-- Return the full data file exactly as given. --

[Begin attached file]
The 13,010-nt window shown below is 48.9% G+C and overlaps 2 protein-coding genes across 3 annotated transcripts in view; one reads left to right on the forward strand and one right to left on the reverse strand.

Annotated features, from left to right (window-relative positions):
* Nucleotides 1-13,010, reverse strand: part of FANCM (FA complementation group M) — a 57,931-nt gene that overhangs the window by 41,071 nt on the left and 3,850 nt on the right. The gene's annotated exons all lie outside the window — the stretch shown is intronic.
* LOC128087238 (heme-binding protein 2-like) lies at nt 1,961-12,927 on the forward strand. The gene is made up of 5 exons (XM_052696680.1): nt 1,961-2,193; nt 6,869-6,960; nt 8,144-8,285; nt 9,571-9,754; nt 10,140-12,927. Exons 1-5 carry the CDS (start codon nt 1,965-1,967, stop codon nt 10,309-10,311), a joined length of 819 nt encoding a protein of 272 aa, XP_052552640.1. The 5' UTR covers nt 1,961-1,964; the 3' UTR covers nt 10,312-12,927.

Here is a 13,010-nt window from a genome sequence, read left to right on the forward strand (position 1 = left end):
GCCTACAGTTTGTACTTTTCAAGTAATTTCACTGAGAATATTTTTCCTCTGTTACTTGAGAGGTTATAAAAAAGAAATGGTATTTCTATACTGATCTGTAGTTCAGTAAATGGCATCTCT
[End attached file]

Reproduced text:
The 13,010-nt window shown below is 48.9% G+C and overlaps 2 protein-coding genes across 3 annotated transcripts in view; one reads left to right on the forward strand and one right to left on the reverse strand.

Annotated features, from left to right (window-relative positions):
* Nucleotides 1-13,010, reverse strand: part of FANCM (FA complementation group M) — a 57,931-nt gene that overhangs the window by 41,071 nt on the left and 3,850 nt on the right. The gene's annotated exons all lie outside the window — the stretch shown is intronic.
* LOC128087238 (heme-binding protein 2-like) lies at nt 1,961-12,927 on the forward strand. The gene is made up of 5 exons (XM_052696680.1): nt 1,961-2,193; nt 6,869-6,960; nt 8,144-8,285; nt 9,571-9,754; nt 10,140-12,927. Exons 1-5 carry the CDS (start codon nt 1,965-1,967, stop codon nt 10,309-10,311), a joined length of 819 nt encoding a protein of 272 aa, XP_052552640.1. The 5' UTR covers nt 1,961-1,964; the 3' UTR covers nt 10,312-12,927.

Here is a 13,010-nt window from a genome sequence, read left to right on the forward strand (position 1 = left end):
GCCTACAGTTTGTACTTTTCAAGTAATTTCACTGAGAATATTTTTCCTCTGTTACTTGAGAGGTTATAAAAAAGAAATGGTATTTCTATACTGATCTGTAGTTCAGTAAATGGCATCTCT